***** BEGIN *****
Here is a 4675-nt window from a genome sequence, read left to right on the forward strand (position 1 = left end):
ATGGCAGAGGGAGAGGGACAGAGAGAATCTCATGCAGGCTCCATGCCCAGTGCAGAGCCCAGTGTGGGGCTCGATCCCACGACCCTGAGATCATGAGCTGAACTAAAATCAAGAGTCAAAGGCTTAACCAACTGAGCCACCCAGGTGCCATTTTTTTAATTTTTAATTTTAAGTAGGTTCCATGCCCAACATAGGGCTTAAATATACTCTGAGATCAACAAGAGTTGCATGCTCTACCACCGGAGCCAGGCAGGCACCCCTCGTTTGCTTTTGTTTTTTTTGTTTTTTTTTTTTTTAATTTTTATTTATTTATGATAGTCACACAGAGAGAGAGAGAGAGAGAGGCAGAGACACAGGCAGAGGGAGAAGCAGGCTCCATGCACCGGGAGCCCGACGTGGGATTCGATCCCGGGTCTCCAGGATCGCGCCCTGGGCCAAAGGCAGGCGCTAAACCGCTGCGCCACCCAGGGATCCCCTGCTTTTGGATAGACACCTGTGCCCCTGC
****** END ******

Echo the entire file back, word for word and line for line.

Here is a 4675-nt window from a genome sequence, read left to right on the forward strand (position 1 = left end):
ATGGCAGAGGGAGAGGGACAGAGAGAATCTCATGCAGGCTCCATGCCCAGTGCAGAGCCCAGTGTGGGGCTCGATCCCACGACCCTGAGATCATGAGCTGAACTAAAATCAAGAGTCAAAGGCTTAACCAACTGAGCCACCCAGGTGCCATTTTTTTAATTTTTAATTTTAAGTAGGTTCCATGCCCAACATAGGGCTTAAATATACTCTGAGATCAACAAGAGTTGCATGCTCTACCACCGGAGCCAGGCAGGCACCCCTCGTTTGCTTTTGTTTTTTTTGTTTTTTTTTTTTTTAATTTTTATTTATTTATGATAGTCACACAGAGAGAGAGAGAGAGAGAGGCAGAGACACAGGCAGAGGGAGAAGCAGGCTCCATGCACCGGGAGCCCGACGTGGGATTCGATCCCGGGTCTCCAGGATCGCGCCCTGGGCCAAAGGCAGGCGCTAAACCGCTGCGCCACCCAGGGATCCCCTGCTTTTGGATAGACACCTGTGCCCCTGC